19. Tanksley SD, Medina-Filho H, Rick CM (1982) Use of naturally occurring enzyme variation to detect and map genes controlling quantitative traits in an interspecific backcross of tomato. Heredity 49:11–25Google Scholar
  20. Tanksley SD, Orton TJ (1983) Isozymes in plant genetics and breeding. Elsevier, AmsterdamGoogle Scholar
  21. Tanksley SD, Rick CM (1980) Isozyme gene linkage map of the tomato: applications in genetics and breeding. Theor Appl Genet 57:161–170Google Scholar
  22. Thoday JM (1961) Location of polygenes. Nature 191:368–370Google Scholar
  23. Vallejos CE, Tanksley SD (1983) Segregation of isozyme markers and cold tolerance in an interspecific backcross of tomato. Theor Appl Genet 66:241–247Google Scholar
  24. Weller J (1983) Genetic analysis of quantitative traits in Lycopersicon (tomato) by means of genetic markers, including a comparison of an improved cultivar and a wild variety (in Hebrew, English summary). PhD Thesis, Hebrew University of Jerusalem, IsraelGoogle Scholar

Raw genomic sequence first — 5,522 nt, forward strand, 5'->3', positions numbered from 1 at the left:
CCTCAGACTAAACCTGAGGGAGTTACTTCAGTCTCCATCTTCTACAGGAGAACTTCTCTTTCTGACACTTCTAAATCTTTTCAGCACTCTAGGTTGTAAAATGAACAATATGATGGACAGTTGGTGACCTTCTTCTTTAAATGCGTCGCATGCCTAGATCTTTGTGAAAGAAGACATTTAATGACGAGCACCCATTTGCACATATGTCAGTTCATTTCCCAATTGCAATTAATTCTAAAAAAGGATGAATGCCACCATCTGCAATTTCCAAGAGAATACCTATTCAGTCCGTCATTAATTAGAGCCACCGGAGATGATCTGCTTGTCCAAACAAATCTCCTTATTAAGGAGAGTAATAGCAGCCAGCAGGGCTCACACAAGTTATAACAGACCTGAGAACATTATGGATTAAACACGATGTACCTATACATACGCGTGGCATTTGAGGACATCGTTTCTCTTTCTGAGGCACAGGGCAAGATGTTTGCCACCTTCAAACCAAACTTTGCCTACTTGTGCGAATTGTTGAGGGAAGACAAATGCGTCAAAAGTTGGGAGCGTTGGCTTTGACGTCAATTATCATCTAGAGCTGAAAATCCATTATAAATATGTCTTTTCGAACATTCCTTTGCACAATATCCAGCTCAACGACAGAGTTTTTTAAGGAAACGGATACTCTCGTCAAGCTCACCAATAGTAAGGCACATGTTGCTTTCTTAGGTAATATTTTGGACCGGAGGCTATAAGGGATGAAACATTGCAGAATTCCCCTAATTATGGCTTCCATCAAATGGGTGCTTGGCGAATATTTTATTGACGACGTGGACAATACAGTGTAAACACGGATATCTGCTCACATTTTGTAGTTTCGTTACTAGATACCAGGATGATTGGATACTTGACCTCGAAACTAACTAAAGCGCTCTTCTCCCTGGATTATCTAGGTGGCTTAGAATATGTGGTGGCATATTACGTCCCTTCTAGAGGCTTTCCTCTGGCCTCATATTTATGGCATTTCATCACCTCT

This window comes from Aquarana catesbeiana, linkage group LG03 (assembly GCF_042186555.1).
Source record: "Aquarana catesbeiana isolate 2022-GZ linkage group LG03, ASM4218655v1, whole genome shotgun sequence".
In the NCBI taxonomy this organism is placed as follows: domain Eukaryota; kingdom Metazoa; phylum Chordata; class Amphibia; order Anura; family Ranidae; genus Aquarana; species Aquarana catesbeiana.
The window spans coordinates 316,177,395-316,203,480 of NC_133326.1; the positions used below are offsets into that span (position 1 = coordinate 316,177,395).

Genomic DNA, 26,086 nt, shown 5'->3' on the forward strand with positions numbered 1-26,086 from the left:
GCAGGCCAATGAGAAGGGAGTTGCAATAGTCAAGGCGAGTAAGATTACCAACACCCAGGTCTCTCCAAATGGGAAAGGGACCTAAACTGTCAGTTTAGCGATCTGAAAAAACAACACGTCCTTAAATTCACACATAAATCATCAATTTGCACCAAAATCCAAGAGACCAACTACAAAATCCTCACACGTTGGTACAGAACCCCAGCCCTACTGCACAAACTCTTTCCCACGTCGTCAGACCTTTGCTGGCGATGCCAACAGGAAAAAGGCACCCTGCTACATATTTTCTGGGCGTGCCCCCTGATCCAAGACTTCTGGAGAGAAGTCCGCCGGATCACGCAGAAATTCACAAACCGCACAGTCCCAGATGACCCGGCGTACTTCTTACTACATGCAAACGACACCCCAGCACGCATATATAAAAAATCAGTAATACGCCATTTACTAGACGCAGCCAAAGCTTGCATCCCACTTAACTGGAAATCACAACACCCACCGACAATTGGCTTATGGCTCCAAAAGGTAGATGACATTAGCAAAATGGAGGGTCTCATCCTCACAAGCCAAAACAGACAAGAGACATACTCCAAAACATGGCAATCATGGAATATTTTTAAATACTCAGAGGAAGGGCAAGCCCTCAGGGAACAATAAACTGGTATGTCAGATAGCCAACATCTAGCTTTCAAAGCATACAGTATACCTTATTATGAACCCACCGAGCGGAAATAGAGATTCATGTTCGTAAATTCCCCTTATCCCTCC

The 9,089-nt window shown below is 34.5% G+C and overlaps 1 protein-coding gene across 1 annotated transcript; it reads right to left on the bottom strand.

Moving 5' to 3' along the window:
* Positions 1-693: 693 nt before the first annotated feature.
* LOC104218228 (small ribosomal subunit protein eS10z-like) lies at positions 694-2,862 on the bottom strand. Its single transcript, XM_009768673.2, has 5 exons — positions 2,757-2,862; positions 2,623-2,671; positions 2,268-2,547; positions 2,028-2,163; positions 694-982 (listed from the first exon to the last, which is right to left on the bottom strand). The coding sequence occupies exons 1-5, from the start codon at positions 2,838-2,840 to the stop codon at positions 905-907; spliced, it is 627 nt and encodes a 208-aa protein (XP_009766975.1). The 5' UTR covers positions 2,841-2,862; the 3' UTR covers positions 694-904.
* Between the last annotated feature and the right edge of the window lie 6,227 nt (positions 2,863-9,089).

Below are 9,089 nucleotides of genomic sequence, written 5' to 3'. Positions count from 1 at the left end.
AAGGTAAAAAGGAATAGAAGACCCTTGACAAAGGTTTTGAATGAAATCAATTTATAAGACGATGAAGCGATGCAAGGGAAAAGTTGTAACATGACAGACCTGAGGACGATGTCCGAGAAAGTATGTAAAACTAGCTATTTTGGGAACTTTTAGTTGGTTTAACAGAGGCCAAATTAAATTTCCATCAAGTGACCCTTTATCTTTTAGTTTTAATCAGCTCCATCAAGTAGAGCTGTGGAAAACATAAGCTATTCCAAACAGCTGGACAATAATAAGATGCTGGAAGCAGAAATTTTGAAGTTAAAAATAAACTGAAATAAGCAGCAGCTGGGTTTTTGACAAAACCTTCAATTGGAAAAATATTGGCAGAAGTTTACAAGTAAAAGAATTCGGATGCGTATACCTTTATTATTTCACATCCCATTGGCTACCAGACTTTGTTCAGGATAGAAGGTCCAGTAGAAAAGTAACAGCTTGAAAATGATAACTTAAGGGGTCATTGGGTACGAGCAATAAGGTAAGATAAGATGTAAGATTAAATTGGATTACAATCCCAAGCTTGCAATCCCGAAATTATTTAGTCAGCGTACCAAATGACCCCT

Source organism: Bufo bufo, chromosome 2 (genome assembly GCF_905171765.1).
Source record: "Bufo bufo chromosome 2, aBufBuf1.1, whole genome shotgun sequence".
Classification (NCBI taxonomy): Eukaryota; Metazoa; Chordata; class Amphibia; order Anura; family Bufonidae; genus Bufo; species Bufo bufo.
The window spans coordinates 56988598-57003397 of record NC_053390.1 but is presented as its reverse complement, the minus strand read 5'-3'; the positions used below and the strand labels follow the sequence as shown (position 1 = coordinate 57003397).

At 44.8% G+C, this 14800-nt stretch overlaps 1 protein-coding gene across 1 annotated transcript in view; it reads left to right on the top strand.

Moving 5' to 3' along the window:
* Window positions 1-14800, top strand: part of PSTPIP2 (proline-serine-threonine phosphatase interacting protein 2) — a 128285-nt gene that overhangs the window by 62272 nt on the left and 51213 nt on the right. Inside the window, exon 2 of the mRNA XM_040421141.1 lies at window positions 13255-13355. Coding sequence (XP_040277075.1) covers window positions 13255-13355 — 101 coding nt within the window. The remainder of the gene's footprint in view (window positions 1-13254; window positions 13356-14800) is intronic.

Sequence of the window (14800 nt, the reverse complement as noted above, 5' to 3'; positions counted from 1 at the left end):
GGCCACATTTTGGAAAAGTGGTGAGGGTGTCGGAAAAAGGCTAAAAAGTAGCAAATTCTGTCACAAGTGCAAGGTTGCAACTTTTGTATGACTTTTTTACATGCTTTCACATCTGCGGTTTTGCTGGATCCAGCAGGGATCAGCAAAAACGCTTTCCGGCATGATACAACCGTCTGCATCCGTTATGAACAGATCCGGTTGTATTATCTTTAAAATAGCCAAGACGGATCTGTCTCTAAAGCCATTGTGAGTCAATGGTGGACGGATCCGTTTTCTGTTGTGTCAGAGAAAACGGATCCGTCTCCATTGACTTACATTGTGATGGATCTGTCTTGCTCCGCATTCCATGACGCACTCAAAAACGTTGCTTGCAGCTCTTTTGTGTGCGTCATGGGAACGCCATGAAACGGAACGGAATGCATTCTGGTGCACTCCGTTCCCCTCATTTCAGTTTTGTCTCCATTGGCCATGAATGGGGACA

25. Zhuchenko AM, Samovol AP, Korol AB, Andryushchenko AB (1979) Linkage between loci of quantitative characters and marker loci. 2. Influence of three tomato chromosomes on variability of five quantitative characters in backcross progenies. Genetika 15:672–683Google Scholar

Copyright information

© Springer-Verlag 1987

Authors and Affiliations

  • R. J. Lebowitz
    • 1
  • M. Soller
    • 1
  • J. S. Beckmann
    • 2
  1. 1.Department of GeneticsThe Hebrew University of JerusalemJerusalemIsrael
  2. 2.Institute of Field and Garden CropsAgricultural Research Organization, The Volcani CenterBet DaganIsrael

Personalised recommendations